- The specific early intervention services necessary to meet the unique needs of the infant or toddler and the family, including the frequency, intensity, and method of delivery
- The natural environments in which the early intervention services will be provided, including a justification of the extent, if any, to which the services will not be provided
- The date the services will begin and their anticipated duration
- The identification of the service coordinator, from the profession most immediately relevant to the infant’s or toddler’s family’s needs, who will be responsible for the coordination and implementation of the plan with the other agencies and persons
- The steps to be taken to support the transition of the toddler with a disability to preschool or other appropriate services
The plan is developed in partnership among the parents, early intervention staff, and others who might be involved in the early intervention process.
It is important for Tim’s parents to know their rights under IDEA. IDEA requires these rights to be given to them at the first and any subsequent IFSP meetings.
Parents are an integral part of the IFSP development. They must be provided with the results of the early intervention team’s evaluation. They must agree to and sign the IFSP before services are implemented for their child. In addition, they have the right to disagree with the content of the IFSP and to discuss their concerns with other members of the IFSP team. If an agreement cannot be reached, Tim’s parents may ask for mediation or the early intervention agency may offer it.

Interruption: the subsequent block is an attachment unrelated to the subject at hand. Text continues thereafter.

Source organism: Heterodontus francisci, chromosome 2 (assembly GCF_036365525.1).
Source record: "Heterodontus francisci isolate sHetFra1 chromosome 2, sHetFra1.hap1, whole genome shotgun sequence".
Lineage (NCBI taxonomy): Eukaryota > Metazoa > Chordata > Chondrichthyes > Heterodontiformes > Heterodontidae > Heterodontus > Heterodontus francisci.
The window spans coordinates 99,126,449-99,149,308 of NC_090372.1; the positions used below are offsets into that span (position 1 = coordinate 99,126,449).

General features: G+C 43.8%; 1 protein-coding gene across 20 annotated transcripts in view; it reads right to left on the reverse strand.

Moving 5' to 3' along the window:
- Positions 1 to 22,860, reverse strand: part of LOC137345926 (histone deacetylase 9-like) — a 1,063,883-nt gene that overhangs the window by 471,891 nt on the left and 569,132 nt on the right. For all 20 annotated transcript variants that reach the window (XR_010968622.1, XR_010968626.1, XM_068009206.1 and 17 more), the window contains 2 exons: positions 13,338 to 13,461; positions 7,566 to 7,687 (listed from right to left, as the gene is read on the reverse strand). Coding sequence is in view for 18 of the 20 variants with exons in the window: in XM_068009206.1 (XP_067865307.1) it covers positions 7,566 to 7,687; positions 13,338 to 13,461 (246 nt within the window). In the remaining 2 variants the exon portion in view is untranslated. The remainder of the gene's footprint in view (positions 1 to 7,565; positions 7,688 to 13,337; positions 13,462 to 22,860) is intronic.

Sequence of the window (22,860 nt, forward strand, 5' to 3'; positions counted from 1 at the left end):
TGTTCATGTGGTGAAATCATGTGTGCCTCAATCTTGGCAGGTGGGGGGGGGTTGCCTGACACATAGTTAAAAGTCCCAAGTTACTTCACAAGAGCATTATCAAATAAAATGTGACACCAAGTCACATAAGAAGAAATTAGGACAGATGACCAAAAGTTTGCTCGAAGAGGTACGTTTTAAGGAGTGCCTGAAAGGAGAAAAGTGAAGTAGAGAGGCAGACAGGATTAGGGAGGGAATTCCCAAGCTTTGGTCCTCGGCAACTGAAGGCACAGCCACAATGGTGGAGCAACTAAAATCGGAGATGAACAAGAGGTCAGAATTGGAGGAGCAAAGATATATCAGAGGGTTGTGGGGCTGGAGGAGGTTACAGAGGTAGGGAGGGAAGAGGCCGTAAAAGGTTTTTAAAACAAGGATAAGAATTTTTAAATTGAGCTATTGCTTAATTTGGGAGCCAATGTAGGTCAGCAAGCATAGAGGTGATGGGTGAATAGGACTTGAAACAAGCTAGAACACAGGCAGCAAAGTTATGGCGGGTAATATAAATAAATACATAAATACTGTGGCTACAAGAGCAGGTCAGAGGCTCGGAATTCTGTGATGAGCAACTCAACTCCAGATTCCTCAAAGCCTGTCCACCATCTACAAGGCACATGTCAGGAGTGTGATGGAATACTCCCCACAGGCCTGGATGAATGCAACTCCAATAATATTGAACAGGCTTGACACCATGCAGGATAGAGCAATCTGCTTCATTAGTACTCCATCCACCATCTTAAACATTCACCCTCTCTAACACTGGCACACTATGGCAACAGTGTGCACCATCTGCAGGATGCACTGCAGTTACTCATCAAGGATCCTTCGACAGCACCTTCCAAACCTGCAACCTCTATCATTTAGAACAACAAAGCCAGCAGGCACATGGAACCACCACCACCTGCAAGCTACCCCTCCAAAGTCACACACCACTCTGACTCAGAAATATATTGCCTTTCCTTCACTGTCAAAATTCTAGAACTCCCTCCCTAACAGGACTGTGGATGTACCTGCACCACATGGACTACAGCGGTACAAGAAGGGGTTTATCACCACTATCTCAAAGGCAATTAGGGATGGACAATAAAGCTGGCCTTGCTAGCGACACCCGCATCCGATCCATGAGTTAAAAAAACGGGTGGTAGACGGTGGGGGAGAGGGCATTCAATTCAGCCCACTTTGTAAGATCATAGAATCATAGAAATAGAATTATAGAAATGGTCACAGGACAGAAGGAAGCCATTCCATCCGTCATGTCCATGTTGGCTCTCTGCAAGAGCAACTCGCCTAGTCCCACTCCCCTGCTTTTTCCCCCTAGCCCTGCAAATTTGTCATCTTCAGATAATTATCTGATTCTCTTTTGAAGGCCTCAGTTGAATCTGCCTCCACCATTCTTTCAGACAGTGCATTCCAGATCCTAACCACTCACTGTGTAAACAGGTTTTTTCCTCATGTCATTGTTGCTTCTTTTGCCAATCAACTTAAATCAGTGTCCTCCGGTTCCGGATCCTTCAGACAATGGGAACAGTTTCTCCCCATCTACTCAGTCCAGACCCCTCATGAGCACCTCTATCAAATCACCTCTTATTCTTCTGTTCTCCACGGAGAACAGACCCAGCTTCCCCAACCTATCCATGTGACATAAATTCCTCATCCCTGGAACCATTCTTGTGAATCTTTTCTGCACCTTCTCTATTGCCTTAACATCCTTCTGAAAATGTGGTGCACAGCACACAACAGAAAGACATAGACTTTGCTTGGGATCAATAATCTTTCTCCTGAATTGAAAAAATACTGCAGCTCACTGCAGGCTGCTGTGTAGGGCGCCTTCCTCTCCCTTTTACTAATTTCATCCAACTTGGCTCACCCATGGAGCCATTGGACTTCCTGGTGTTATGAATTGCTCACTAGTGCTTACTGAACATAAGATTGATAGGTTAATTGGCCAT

Role of Parents
Parents of children with disabilities can and should be thoroughly involved in the development of the IFSP.
IFSP plans, requirements, and support resources vary by state.
Before Attending an IFSP Meeting
- Parents should make a list of things for the child to learn to do. Take notes about aspects of the child’s behavior that could interfere with the learning process. Describe the methods that have been found to be successful in dealing with these behaviors.
- Parents should gather any information the team may not already have. Examples include copies of medical records, past preschool records, or test or evaluation results. Add real-life examples to demonstrate the child’s ability in certain areas; reports do not say all there is to say about a child.
- Parents should plan to bring a family member or friend for support.
At the IFSP Meeting
- Parents should find out what related services are being provided and ask each professional to describe the kind of service he or she will be providing and what improvement might be expected as a result of these services.
- Parents should ask what can be done at home to support the program, such as applying skills learned at school to activities at home.
- Parents should discuss methods for handling behavior problems that are effective with the child.